State will miss budget deadline, leaders say
Beacon Hill leaders say they will miss tomorrow’s deadline to approve the state’s annual budget, the first time in three years that Massachusetts will not have a spending plan in place by the start of the new fiscal year.
The acknowledgment by top House and Senate leaders underscores the struggle they are facing as they try to plug a $1.9 billion deficit that is largely the result of the loss of $1.5 billion in federal stimulus money.
Their failure to deliver a budget to Governor Deval Patrick by July 1 also deprives him of one of his favorite boasts: that he can work with legislative leaders to craft a balanced budget, on time.
“We’re disappointed that we don’t have it, and we’re hoping that we get it within days so that we’d be in a position to sign it within the first couple of weeks of the fiscal year,’’ Jay Gonzalez, Patrick’s budget chief, said. “But we’re anxiously waiting.’’
Stephen M. Brewer, the Senate budget chief, declined to predict when House and Senate negotiators might finish their work, or to detail what issues are continuing to divide them.
The governor signed a $1.25 billion interim budget on Monday to ensure that state government can continue to operate through July 10.
Meanwhile, the House and Senate are trying to come to an agreement on a permanent $30.5 billion spending plan. Both chambers have approved versions that include deep cuts to social services and divisive plans to trim local health costs by limiting the collective bargaining rights of teachers, firefighters, and other municipal workers.
“There are still some major public policy issues that are working through the process,’’ said Brewer, a Barre Democrat. “We’re working very aggressively and professionally on it.’’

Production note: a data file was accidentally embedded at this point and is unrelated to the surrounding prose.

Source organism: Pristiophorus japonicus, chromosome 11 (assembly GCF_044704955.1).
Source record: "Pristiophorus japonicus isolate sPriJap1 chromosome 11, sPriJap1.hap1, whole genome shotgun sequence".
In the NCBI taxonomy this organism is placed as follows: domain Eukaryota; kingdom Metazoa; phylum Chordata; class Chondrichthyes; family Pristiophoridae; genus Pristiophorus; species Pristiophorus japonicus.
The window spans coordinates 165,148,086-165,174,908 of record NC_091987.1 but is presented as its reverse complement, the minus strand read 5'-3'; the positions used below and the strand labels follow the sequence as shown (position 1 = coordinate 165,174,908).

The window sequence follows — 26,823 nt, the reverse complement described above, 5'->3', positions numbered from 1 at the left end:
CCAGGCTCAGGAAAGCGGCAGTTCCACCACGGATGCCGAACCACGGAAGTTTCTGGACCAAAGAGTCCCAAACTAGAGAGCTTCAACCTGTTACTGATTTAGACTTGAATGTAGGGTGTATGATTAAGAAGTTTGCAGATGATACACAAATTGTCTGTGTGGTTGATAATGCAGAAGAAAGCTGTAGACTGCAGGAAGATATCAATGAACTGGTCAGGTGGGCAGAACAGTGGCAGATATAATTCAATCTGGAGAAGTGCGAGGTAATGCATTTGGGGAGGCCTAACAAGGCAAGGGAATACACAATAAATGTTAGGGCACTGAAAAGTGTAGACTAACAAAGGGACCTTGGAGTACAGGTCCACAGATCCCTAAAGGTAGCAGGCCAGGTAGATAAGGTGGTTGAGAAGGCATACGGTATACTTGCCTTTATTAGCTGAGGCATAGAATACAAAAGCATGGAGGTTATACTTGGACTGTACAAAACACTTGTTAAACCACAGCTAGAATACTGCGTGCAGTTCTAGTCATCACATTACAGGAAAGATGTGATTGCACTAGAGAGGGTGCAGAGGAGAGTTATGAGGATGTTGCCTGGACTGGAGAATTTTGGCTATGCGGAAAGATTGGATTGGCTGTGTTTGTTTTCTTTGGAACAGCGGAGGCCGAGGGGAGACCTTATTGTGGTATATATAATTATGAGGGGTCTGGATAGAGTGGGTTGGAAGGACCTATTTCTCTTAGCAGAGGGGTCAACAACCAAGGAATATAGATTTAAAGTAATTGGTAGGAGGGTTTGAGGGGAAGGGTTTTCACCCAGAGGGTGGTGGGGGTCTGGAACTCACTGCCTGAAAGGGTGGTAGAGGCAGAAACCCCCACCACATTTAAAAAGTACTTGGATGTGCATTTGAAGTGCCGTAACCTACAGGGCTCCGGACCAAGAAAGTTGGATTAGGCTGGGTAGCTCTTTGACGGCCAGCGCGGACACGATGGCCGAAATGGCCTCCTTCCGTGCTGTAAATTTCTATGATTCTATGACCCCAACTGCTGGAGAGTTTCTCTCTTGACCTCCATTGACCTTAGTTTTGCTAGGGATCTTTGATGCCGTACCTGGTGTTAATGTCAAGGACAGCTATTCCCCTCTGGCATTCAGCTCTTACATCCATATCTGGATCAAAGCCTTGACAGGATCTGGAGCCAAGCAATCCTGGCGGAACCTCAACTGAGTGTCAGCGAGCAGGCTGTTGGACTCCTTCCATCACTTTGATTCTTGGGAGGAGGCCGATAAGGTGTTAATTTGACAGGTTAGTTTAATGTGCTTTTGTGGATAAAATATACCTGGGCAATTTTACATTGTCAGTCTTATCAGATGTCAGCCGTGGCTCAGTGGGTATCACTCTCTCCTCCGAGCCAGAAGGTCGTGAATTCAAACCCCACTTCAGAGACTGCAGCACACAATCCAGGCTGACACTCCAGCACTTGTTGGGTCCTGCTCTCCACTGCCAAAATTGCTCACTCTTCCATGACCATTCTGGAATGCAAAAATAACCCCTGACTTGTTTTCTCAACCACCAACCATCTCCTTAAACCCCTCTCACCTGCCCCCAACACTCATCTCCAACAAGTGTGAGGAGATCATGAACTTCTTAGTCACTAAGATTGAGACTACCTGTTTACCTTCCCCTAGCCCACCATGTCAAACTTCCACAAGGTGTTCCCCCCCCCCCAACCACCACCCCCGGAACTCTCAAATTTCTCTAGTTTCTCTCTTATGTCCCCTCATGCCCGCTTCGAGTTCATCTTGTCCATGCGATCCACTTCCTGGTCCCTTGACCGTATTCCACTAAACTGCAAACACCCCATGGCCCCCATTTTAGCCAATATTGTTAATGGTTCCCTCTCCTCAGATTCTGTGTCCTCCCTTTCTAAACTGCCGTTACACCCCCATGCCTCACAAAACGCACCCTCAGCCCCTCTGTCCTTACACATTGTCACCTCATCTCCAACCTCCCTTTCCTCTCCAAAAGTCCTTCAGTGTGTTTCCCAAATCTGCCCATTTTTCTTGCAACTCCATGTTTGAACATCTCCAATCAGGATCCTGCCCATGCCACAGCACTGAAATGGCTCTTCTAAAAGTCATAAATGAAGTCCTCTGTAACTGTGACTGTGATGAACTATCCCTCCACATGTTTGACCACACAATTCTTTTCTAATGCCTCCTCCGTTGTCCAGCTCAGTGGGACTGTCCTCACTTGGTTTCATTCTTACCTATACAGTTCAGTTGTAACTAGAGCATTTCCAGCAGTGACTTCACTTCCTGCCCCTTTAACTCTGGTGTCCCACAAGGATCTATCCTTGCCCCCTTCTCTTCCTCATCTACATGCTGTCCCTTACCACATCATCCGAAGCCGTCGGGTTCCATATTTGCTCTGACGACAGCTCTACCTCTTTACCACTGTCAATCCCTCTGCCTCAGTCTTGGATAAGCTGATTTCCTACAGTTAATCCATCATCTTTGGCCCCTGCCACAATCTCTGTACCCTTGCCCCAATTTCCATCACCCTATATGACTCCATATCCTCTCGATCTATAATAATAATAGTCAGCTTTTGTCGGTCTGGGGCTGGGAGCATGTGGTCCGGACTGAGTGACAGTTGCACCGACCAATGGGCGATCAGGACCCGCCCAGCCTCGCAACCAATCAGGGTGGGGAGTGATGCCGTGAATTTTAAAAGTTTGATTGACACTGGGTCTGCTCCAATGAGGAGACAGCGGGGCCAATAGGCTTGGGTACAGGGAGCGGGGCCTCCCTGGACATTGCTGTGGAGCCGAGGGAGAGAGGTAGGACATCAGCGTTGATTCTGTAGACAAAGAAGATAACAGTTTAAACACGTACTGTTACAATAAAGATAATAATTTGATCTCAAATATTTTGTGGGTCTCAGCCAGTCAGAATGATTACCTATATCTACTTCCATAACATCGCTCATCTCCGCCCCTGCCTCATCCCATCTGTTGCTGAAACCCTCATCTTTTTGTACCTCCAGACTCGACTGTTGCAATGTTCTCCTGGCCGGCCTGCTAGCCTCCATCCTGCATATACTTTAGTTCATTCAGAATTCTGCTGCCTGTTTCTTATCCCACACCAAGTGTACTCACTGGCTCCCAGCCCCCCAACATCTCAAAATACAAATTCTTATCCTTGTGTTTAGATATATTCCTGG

Wall Street credit rating agencies often praise states that consistently deliver on-time budgets and warn investors that states with chronically late budgets may be not be able to capably handle their finances.
“It’s just a bad signal to the bond markets and others that do business with the state,’’ said Gonzalez.
He also said that Patrick is eager to implement several cost-saving measures, including a plan to move homeless people from shelters into permanent housing and to hire more public defenders, reducing the state’s reliance on private lawyers.
House and Senate leaders have been haggling for a month over their competing versions of the budget, and House Speaker Robert A. DeLeo and Senate President Therese Murray have been discussing it with Patrick once a week behind closed doors.
In the past, Patrick has bragged about his record of getting budgets done by the start of the fiscal year. “We have delivered four budgets now that were responsible, balanced, and on time,’’ Patrick said in an April interview on the Tavis Smiley show, crediting his “good, strong, productive working relationships with the leadership in both the House and the Senate.’’
In fact, of the four budgets Patrick has signed, two were on time, and two were slightly late, in 2008 (on July 13) and in 2007 (July 12.)
Budget specialists say that if a budget is approved within a few weeks of the new fiscal year, it will not harm the state.
“It’s an inconvenience, nothing more,’’ said Andrew C. Bagley, director of research and public affairs at the Massachusetts Taxpayers Foundation. “I don’t think it will have any lasting effect.’’